Why did Roman statues survive better than Greek ones?

I’ve noticed that most of the ancient marbles in art museums tend to be labeled “Roman copy of Greek original”. It’s very rare that you ever see an intact Greek statue or bust. Two questions about this:

If the Greek and Roman versions were both existent and in roughly the same condition in Roman times, why did only the Roman versions survive to this day?

And are they actually good copies? The Roman ones are usually considered to be excellent works, but are they just pale imitations? Have they ever found a Roman copy of a Greek statue and the original and compared them?

One of the simplest and most often accurate explanations is that there can be only one original statue but there may be many copies. Popular statues may have been copied dozens of times…or more! So we are more likely to have a surviving copy than a surviving original just because there were more copies out there.

And yes, sometimes it is possible to compare the Roman copies to the Greek originals, although the latter may not be completely intact. The quality of the copy depends on the skill of the artist. Some were quite good, others less so.


Aside from which, the high age of greek civilization waned as the Roman one waxed. I.e, Rome is a lot closer to our time than Greece. Sometimes 500 years makes all the difference. There may also be some differences in how well they were taken care of: ROman cities tended to be inhabited continually into the modern era. Greek sites more often are not, I think.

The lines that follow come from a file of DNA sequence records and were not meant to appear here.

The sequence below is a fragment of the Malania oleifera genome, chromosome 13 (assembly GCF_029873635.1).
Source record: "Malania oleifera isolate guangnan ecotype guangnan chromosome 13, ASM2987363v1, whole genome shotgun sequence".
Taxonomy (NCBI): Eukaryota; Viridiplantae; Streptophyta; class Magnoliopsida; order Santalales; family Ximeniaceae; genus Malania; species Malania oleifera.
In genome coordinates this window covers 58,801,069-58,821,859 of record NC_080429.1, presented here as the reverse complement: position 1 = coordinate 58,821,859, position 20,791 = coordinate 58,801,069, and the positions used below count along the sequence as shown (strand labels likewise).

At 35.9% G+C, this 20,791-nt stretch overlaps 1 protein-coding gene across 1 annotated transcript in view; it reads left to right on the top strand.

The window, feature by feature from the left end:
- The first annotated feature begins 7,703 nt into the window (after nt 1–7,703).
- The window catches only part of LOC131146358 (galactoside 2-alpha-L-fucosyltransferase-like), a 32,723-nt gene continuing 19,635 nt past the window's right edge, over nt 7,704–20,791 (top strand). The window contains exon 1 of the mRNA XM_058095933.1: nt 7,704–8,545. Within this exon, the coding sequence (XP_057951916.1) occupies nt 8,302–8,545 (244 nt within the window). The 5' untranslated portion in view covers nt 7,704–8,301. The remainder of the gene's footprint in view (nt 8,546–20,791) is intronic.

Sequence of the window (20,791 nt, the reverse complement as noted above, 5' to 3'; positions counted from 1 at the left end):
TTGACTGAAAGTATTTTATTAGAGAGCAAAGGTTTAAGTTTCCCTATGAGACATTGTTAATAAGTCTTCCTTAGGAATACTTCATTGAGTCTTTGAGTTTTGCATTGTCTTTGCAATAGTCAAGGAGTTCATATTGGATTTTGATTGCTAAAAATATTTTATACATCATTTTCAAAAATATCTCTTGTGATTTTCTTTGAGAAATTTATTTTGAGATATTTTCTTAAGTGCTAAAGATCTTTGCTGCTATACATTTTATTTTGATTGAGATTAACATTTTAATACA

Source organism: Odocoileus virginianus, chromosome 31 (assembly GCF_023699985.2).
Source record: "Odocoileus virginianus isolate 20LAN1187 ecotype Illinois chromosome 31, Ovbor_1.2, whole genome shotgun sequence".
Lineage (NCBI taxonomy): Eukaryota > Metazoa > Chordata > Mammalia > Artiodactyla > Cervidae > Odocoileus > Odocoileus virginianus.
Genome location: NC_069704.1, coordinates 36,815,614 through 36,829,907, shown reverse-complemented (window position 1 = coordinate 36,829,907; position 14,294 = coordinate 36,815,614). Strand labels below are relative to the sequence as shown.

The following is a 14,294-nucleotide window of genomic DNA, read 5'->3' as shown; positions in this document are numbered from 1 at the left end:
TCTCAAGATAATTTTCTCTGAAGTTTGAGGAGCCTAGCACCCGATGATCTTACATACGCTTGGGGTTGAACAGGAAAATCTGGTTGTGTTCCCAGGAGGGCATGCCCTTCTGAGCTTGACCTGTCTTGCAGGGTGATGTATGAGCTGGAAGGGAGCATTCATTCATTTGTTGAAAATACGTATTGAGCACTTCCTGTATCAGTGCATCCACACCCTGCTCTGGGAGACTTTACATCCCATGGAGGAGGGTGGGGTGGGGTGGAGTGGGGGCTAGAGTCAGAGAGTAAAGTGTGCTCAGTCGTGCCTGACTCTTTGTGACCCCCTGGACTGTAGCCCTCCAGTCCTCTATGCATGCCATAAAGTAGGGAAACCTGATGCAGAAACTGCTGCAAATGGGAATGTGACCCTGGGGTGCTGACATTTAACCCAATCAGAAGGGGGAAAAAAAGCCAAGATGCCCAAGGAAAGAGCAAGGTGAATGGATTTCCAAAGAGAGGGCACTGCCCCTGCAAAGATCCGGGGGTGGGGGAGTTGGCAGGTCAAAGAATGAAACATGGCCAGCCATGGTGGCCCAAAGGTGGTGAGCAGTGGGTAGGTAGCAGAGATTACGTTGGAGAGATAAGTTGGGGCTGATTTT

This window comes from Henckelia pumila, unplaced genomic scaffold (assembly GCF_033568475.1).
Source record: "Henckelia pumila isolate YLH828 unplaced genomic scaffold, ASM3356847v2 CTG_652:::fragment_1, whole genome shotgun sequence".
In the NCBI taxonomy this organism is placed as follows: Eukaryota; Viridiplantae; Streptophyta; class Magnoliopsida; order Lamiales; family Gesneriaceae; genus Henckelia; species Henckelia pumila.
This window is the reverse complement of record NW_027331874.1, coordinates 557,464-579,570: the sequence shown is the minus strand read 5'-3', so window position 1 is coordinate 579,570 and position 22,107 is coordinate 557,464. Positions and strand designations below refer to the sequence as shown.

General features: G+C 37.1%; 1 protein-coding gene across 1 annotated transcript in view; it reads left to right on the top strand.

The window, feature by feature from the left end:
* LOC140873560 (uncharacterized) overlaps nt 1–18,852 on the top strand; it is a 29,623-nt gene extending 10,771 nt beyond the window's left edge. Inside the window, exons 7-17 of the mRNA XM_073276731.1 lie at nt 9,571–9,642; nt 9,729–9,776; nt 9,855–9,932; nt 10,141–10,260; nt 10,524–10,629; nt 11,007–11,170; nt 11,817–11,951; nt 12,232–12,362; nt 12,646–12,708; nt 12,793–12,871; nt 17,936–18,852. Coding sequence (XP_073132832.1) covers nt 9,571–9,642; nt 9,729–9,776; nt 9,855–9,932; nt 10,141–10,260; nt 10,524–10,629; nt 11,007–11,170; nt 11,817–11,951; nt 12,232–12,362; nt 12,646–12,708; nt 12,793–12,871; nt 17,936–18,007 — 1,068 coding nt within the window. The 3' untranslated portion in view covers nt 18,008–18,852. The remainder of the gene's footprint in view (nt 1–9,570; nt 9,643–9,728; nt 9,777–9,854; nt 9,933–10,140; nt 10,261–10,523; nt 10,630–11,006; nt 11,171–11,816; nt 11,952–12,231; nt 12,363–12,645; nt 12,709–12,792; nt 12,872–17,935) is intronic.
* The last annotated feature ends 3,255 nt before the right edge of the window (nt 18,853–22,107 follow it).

Actually, most of the Archaic to Classical Greek art we have is from Greece. It was the later Classical and the Hellenistic Period (3rd-1st centuries) which saw the proliferation of Roman copies.

Another contributing factor is material. Many of the Greek originals were bronze, which doesn’t last as long as marble for physical reasons as well as sacking and subsequent resmelting ones. You can tell when the marble is copied from a bronze by the tell tale supports. Artists either left them as posts or placed the statue by a tree.


Note the counter balancing Tree stump? That’s to keep the top heavy marble from breaking off at the leg.

To provide some examples of statues that can be compared:

(louvre version)
(Kimbell Art Museum)

(British museum)

Another thought, related to Lamia’s point about originals vs. copies: Not only will originals be (obviously) less common than copies, they’ll be far more valuable, over and above what you’d expect based on their relative rarity. This, it seems to me, leads to two predictable results: The rare originals will likely be hoarded away for safekeeping (I bet the Vatican’s got some amazing stuff in their collection), and, on the flip side, a vandal who wants to make a point will be more interested in destroying the original than the copy. Both factors further contribute to the rarity of original objects.

There were also a whole lot of Romans. Tens of millions of people in the Roman empire. The Greeks never approached that number. More people = larger market = greater demand = more product.

You can also see this phenomenon in tile work. A lot of mosaics from Roman times are copies of Greek paintings on wood. Here no examples of Greek painting survive yet we have lots of mosaic. I think the number of full figure bronzes could be counted on one hand.

Thank you for mentioning this. I learned this in archaeology, but didn’t remember that I had learned it until you reminded me!

Quality control was not invented until after the Greeks had done most of their work.